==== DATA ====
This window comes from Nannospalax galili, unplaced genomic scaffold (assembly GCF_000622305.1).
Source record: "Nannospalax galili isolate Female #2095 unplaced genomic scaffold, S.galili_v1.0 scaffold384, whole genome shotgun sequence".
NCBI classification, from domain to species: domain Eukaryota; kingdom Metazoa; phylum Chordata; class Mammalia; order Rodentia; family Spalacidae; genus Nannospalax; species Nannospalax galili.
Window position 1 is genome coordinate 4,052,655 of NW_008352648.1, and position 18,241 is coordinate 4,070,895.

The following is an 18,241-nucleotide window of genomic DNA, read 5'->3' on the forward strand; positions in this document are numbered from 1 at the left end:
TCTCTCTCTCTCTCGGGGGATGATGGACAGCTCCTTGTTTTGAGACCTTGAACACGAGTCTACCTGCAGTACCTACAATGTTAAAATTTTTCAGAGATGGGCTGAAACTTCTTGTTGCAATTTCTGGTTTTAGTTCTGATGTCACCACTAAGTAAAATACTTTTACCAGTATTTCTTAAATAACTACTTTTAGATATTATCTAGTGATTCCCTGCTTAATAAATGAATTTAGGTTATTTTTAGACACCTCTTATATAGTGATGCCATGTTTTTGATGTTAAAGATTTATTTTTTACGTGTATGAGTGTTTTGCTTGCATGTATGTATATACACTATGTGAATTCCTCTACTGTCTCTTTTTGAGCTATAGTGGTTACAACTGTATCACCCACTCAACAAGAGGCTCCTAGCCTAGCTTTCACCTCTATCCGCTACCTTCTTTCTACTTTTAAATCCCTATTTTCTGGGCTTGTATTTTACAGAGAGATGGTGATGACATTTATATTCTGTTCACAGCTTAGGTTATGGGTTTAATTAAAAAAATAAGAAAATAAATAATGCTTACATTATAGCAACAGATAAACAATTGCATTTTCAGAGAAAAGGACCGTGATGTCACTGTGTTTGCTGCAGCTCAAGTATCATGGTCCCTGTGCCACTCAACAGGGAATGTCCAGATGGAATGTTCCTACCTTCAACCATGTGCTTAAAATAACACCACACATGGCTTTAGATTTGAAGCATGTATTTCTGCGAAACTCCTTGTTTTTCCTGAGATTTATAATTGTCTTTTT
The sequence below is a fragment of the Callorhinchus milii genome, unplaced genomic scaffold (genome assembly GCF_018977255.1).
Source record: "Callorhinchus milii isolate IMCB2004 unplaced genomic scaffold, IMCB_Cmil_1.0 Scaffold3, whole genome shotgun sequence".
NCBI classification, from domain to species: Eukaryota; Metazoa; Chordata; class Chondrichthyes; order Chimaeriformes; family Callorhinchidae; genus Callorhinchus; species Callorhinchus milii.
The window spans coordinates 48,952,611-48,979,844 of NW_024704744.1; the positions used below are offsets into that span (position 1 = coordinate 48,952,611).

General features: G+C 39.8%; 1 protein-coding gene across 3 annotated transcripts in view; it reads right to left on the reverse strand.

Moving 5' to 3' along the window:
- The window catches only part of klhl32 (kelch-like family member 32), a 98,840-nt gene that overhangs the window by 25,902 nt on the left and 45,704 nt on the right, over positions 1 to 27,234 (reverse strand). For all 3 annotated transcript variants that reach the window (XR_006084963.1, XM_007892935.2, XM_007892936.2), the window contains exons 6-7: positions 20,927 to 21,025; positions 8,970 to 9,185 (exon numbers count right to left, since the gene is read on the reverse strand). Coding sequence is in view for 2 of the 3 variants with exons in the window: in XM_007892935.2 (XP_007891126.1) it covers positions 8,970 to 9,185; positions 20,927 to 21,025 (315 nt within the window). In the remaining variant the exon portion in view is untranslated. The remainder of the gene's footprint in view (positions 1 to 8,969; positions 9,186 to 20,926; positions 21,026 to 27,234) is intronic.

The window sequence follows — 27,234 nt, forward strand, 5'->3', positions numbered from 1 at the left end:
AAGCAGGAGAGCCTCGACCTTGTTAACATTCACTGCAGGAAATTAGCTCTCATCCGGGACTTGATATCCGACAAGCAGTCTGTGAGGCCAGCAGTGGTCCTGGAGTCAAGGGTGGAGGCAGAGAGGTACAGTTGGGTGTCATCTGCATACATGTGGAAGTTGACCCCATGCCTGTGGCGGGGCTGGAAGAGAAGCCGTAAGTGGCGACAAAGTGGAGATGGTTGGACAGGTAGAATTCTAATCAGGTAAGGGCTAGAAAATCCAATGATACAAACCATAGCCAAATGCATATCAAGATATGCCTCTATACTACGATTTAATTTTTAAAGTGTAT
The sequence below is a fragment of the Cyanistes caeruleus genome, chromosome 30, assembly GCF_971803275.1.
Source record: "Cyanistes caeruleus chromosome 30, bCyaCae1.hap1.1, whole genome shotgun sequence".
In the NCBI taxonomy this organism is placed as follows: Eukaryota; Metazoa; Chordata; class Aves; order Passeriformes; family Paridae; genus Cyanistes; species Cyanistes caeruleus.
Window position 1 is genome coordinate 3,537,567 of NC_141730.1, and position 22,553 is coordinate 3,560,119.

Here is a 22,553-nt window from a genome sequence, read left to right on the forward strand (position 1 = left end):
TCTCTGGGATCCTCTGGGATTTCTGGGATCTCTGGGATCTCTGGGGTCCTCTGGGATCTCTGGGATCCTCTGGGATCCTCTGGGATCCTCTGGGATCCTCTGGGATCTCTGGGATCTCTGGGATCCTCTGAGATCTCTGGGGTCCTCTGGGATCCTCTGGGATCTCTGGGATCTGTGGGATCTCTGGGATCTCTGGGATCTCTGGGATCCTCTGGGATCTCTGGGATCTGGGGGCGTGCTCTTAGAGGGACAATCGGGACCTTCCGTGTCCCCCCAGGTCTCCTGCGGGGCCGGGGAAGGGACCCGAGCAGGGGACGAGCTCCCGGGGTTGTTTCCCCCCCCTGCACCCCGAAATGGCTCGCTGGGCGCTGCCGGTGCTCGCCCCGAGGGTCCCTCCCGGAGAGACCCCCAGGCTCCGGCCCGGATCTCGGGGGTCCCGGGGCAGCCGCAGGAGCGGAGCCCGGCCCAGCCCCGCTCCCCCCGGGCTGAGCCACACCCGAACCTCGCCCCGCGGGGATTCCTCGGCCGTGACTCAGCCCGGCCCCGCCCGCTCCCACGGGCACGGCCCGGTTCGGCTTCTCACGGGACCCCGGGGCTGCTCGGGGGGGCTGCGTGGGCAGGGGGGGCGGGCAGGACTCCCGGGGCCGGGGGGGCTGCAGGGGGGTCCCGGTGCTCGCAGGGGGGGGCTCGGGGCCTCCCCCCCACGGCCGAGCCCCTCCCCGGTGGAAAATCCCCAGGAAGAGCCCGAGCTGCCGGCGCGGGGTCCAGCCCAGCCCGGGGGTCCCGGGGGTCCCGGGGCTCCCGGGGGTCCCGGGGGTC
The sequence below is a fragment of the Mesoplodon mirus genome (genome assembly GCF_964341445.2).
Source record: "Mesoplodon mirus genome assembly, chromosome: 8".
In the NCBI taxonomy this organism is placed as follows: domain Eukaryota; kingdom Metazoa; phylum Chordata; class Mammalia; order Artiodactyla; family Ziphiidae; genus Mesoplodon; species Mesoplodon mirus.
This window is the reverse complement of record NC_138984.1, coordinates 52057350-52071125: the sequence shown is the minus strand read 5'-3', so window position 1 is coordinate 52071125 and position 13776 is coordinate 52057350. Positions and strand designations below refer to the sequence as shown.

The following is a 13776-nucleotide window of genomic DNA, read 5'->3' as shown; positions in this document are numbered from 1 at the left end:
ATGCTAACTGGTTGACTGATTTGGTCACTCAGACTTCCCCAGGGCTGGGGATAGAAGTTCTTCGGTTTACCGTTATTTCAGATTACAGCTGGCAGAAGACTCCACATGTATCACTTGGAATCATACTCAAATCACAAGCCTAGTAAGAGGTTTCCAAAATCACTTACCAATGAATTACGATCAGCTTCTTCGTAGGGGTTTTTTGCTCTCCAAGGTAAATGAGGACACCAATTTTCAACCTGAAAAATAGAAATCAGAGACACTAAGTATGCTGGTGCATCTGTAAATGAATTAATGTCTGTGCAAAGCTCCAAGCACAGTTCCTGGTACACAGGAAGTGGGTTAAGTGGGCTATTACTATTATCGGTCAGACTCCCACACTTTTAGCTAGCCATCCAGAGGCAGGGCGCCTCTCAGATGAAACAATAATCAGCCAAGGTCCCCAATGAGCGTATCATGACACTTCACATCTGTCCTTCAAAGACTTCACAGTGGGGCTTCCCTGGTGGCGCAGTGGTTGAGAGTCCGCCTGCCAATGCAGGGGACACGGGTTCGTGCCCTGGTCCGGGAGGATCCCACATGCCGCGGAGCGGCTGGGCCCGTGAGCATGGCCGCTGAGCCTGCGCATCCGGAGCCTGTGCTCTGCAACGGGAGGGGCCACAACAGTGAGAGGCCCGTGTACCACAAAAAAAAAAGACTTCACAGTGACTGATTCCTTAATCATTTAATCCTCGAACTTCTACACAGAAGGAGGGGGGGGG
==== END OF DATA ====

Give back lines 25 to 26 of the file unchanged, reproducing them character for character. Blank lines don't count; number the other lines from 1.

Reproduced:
This window is the reverse complement of record NC_138984.1, coordinates 52057350-52071125: the sequence shown is the minus strand read 5'-3', so window position 1 is coordinate 52071125 and position 13776 is coordinate 52057350. Positions and strand designations below refer to the sequence as shown.

The following is a 13776-nucleotide window of genomic DNA, read 5'->3' as shown; positions in this document are numbered from 1 at the left end: